Hardness is one of the property that the Primary School pupils need to learn. Pupils usually use the word hard and strong interchangeably. However, this is not accepted in Primary School Science as hardness and strength re two very different concepts. For hardness, we are talking about how “scratchable”. As for strength, we use the “put-weight-until-it-break” test. Here are some of my ideas on hardness

Gorilla Glass

Check out this article on the screen on most mobile phones might be scratch-resistance and there might not be a need for screen protector . Thanks to Gorilla Glass.  We can use that article as a starter to discuss about the property of materials


Chopping Board

In order to make the pupils remember this, I would use the chopping board example. Will get the kid to read the article at Fast Facts About Cutting Boards and Food Safety in Your Kitchen and get them if they can articulate the property being highlighted in the article.


ScreenGrab from Fast Facts About Cutting Boards and Food Safety in Your Kitchen

Programming and Variables

The first Maths topic that I would be teaching is algebra. Good topic for me to put in the programming so that the pupils can see the relevance of what they are learning.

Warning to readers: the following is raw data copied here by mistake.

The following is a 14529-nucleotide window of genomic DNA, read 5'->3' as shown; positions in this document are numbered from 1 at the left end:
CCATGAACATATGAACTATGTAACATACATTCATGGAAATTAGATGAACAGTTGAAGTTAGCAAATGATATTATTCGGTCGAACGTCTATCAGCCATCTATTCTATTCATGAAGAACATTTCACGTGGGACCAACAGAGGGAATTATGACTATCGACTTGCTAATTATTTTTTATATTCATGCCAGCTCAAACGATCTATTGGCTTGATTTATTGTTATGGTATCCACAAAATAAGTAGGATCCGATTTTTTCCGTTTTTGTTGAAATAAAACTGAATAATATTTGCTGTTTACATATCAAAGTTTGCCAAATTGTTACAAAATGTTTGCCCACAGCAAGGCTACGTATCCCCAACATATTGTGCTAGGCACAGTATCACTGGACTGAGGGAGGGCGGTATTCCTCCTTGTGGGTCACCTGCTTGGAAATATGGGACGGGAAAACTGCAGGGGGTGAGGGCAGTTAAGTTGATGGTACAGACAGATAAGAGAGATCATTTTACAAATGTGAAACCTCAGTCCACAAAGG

You will need to stop the video at 1:25 before they go into more complex concepts like array. One way to see the use of variables in game score mechanics.

I would show them this programming code and get them to think what type of algebra expression would that represent.


Yes! I am teaching P6 Std Maths!

This is my first time teaching P6 Standard Mathematics and is petty excited I finally get to teach algebra and speed! Why?

Firstly, I finally get to show my pupils how they can use the Algebra (especially the concept of variable) in programming!

Secondly, I can use my customized speed simulation to teach them speed!

I would tap on my little grey cells on how to create meaningful learning experience for my pupils.